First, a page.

Leslie Taylor Life Coaching & Personal Development

Successful Life Coaching & Leadership Development

e-Newsletter for January, 2009

This month—How to Keep Your New Year’s Resolutions

1.  2009--A brand new year--time to think about those new beginnings.

2.  10 ways to ensure that you keep your resolutions

Happy New Year!

The Romans named the first month of the year after Janus the god of beginnings, endings, doors and gates. Janus had two heads which looked in opposite directions. His ability to look backward at the year that had just passed and forward to the year that was just beginning made him a natural “poster boy” for the month of January.

Guess what? It’s that time again. It’s a brand new year and time to reflect on what we’ve accomplished in 2008, and to think about opening new doors for ourselves in 2009. We typically think about making changes in our lives on special occasions such as New Year’s Eve and birthdays.  Something about those dates causes us to pause and reflect on our lives.

But, lots of people I’ve talked to have given up on making New Year’s resolutions because they’ve become discouraged with not achieving their goals year after year. They work hard to complete strong but at some point they falter. The weight goes back on, smoking starts again, exercising stops etc. etc. It can be very frustrating!

To help you succeed at making changes in 2009 this newsletter focuses on some positive things you can do to keep your New Year’s resolutions.

According to “the experts” most of us will make a New Year’s resolution this year but only about 10% of us will succeed at keeping it.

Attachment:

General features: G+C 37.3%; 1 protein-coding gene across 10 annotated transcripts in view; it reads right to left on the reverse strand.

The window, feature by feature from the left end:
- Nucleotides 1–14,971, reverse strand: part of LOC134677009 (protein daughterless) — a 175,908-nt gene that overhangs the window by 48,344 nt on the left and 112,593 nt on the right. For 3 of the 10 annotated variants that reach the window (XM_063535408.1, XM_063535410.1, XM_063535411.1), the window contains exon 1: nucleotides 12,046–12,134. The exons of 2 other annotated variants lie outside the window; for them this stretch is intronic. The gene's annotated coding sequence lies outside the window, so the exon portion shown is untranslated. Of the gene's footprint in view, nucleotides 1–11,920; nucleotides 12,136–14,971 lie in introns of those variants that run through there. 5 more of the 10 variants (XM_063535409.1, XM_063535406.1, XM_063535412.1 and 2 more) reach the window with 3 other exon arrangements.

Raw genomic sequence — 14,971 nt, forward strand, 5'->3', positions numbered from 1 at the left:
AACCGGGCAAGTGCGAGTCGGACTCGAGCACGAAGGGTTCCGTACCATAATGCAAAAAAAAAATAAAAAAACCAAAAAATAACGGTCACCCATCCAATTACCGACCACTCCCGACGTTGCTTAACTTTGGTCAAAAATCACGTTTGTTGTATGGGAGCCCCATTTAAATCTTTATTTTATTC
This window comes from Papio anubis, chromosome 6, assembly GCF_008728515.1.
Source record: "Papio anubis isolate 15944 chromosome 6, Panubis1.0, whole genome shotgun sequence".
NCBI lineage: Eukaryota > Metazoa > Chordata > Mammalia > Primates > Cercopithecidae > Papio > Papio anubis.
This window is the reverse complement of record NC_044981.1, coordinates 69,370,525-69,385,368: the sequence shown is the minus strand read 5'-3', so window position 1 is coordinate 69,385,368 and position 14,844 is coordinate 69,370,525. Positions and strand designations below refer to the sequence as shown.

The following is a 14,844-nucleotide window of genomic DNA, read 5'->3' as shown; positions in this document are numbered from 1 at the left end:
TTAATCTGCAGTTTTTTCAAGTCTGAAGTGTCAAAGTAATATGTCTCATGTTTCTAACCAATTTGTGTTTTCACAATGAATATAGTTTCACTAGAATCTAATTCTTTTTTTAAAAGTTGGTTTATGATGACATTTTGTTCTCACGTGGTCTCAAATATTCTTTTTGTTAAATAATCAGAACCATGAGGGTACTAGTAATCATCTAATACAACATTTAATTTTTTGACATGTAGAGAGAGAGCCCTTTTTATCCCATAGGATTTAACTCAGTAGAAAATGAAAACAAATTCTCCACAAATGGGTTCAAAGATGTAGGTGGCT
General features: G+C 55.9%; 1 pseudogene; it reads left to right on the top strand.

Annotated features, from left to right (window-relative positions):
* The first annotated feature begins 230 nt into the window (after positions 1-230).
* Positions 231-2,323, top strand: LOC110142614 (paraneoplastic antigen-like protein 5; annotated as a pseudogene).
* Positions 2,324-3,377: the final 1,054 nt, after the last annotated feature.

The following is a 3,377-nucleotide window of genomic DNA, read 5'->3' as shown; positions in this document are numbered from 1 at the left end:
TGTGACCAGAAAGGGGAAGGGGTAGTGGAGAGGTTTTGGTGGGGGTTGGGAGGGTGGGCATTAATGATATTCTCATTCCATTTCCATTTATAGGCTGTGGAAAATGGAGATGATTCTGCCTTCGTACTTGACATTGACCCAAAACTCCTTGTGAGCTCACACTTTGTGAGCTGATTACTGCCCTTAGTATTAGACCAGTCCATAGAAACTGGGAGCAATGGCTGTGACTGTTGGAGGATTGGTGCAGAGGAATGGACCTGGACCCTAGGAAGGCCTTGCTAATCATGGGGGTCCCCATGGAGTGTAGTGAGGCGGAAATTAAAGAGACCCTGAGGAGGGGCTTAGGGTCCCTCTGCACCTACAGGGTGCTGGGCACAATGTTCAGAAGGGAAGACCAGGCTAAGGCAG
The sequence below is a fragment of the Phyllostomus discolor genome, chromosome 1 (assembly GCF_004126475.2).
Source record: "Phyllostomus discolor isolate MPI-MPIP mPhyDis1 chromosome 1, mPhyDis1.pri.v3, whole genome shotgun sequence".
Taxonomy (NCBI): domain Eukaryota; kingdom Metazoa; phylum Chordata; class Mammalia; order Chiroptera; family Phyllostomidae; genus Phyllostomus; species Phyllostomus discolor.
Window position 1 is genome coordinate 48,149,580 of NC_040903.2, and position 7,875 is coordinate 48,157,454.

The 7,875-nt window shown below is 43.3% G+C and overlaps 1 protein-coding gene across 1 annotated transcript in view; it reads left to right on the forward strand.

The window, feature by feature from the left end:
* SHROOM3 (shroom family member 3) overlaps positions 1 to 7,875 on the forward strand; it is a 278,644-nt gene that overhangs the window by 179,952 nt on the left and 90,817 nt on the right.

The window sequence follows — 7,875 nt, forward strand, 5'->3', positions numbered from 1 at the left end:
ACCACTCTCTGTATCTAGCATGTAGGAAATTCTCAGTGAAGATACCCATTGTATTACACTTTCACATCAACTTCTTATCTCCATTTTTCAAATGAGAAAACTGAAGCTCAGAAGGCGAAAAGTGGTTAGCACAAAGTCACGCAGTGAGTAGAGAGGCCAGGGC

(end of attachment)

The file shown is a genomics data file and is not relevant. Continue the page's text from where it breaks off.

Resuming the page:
We can increase the chances of success by understanding the process of change. There are a number of steps that are involved in moving from thinking about changing something in our lives to taking concrete action and moving forward successfully.   

James O. Prochaska the lead author of the book, Changing for Good, tells us that the journey of change is not a linear one. Very few of us can set a goal and then achieve it the first time we try. Most of us will try more than once and find that the “journey of change” has many ups and downs.

It’s no wonder that people give up almost as soon as they start.

What can you do? Well, you can increase your chances of succeeding, and keep your resolutions once and for all by recognizing that there are FIVE stages that people commonly go through. These stages are as follows:

Stage 1:  Pre-contemplation—in other words you are NOT interested in making any changes and are probably resisting change.

Stage  2:  Contemplation—at this stage you have a desire to change but are afraid that you might fail. You can spend a few weeks or a few years in the contemplation stage. This is the time to visualize yourself succeeding and to make an emotional connection to the results you want to achieve.

Stage 3:  Preparation—now you are ready to take action and you are developing a plan to handle any unexpected challenges. The steps you take during the preparation stage will naturally lead you into stage 4.

Stage 4: Action—be prepared to continue with your action plan for at least SIX MONTHS. This speaks to the importance of making your resolution a priority. You need to commit time, energy and resources to making this happen.

Stage 5: Maintenance—Congratulations you’ve succeeded in changing your behavior. Take credit for your accomplishments.

10 Ways to Keep Your Resolutions

1.   Pick one thing that you want to change.

2.   Get specific about what you plan to do and what you want to achieve.

3.    Develop a plan and write it down.

4.   Think about possible obstacles or barriers to success and plan how you will overcome them.

5.   Break large goals into smaller more manageable steps.

6.   Make your change a priority and focus your attention on it.

7.   Go public! Tell your friends, family members and/or co-workers.

8.    Remember, there is no failure only feedback. Look at each challenge as an opportunity to learn something that will help you succeed in the future.

9.   Find a supportive person to check-in with on a regular basis.

10.  Celebrate small successes as you go.

And remember You need a plan AND you need to remain flexible and open.

“The secret of success in life is for people to be ready for their opportunities when they come.” Benjamin Disraeli

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